Susan S. Spackman, “More Important Than Santa,” Ensign, Dec. 2000, 51–52
On the morning that Santa was coming to preschool, my daughter, Eliza, woke up early and was ready hours before preschool, which would start at 11:00 a.m. At about 8:00 a.m. Brenda, one of the young sisters in our ward whom I visit teach, telephoned me to see if I could take her to the doctor because the person who was going to do it had the flu. Brenda, who was only 24, had cancer. She said it was a routine visit and would only take 20 minutes. I was happy to help. Since the appointment was at 9:00 a.m., I was certain we could be back in plenty of time for the Santa party. After all, Eliza was ready to go.
When I saw Brenda, she seemed to be worse than I remembered. She was so sick and frail that she couldn’t walk without help. It took my breath away to help her into the car. When we arrived at the doctor’s office, we found out he was going to be late. By 10:00 a.m. I was starting to get worried. Santa would be at the preschool at 11:30 a.m. for a 30-minute visit. If I had known we’d have to wait so long, I could have arranged for someone else to take Eliza. I felt torn knowing how much Brenda needed me yet not wanting Eliza to miss the party.
Eliza did not complain. In fact, she sat by Brenda and talked to her about the pictures in the magazines. They always got along well. Brenda especially enjoyed it since she was anxious to have a family of her own. At 10:50 a.m., Brenda finally got in to see her doctor. It seemed to take forever. By 11:15 a.m. I was rushing a weak and nauseated Brenda to the car. She could barely make it.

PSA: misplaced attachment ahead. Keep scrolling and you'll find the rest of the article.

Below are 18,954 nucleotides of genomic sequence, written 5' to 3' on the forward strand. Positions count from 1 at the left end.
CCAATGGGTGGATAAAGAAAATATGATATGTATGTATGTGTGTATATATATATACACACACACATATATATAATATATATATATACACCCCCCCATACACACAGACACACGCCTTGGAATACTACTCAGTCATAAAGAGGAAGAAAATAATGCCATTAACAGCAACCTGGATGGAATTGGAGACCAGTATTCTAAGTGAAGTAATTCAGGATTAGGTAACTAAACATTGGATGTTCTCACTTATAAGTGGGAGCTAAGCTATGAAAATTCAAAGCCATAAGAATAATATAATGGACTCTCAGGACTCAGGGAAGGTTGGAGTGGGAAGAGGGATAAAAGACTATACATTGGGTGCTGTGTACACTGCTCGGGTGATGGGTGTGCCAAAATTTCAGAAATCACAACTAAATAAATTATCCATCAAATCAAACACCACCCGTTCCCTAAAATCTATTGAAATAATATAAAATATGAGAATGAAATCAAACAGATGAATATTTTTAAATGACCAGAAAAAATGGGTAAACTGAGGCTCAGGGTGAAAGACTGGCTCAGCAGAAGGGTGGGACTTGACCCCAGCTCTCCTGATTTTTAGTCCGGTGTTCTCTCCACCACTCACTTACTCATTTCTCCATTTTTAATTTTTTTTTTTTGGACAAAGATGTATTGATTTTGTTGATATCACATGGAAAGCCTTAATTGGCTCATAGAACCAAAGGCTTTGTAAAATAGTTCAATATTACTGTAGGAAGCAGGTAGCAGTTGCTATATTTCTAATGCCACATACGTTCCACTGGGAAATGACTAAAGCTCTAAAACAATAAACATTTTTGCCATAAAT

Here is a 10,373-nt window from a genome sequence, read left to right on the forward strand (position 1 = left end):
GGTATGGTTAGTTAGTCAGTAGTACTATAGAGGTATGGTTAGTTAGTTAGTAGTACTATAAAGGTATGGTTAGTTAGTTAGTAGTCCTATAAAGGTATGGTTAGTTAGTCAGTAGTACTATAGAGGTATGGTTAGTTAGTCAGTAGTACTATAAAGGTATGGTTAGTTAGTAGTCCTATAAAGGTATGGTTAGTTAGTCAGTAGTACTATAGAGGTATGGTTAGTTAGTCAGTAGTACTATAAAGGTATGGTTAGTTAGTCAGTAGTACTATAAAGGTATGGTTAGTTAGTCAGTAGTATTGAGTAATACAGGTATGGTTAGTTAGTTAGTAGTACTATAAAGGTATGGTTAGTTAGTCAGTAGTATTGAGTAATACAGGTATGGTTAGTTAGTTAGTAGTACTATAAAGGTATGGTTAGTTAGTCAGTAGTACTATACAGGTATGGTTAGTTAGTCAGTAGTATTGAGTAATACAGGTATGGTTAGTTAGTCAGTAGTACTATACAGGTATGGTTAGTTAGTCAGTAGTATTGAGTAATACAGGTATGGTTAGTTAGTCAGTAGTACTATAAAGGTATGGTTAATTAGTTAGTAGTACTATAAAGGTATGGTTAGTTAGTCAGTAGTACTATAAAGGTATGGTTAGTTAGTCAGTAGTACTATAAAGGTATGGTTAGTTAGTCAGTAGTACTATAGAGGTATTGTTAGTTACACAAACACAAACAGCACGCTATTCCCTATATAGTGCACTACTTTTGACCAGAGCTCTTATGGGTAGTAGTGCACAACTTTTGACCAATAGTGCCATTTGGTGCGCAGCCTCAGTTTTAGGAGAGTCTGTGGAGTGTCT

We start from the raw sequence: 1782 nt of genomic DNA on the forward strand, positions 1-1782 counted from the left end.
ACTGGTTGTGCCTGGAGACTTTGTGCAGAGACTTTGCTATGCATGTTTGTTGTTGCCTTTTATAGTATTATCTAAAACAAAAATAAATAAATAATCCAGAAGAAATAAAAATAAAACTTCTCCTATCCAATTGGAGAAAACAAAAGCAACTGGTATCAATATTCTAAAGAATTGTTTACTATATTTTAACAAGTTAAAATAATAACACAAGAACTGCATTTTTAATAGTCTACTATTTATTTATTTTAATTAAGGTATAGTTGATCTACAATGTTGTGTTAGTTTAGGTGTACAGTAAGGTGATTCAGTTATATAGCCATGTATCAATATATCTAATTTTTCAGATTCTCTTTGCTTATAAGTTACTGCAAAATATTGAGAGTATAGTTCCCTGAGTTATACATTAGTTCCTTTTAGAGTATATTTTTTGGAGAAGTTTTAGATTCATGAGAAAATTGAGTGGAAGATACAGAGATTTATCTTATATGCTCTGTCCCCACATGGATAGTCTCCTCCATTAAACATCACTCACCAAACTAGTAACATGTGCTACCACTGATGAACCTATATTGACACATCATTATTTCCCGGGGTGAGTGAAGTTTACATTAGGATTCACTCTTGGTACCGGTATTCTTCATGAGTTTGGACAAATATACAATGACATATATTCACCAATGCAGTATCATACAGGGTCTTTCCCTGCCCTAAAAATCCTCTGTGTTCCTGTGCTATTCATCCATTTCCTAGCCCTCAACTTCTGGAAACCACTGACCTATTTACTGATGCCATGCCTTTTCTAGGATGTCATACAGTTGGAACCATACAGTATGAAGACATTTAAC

I said, “Well, just let me get Eliza to preschool, and then I’ll take you home.” I probably sounded slightly impatient.
Once on the freeway, Brenda asked me to stop. I pulled over just in time for her to get out of the car, crouch down, and throw up. I got out of the car and stood beside her. She was so sick, and I felt helpless and frustrated. My daughter didn’t say a word. She could see that we were stopped in freeway traffic with emergency lights flashing and cars zooming past. Finally, Brenda was able to get back into the car. By now it was 11:45 a.m. Eliza would miss the party. It seemed that I could do nothing for either Brenda or Eliza.
Once at Brenda’s apartment, we helped her get situated on the couch, where she could stay until her husband came home. I fixed her some broth, and then we left. In the car I had just started to apologize to Eliza when she said, “Mommy, it’s OK. Brenda is more important than Santa Claus.”
I felt such love for Eliza as I heard those words. They put the whole morning into perspective and reminded me of what I already knew: Brenda was more important than Santa Claus.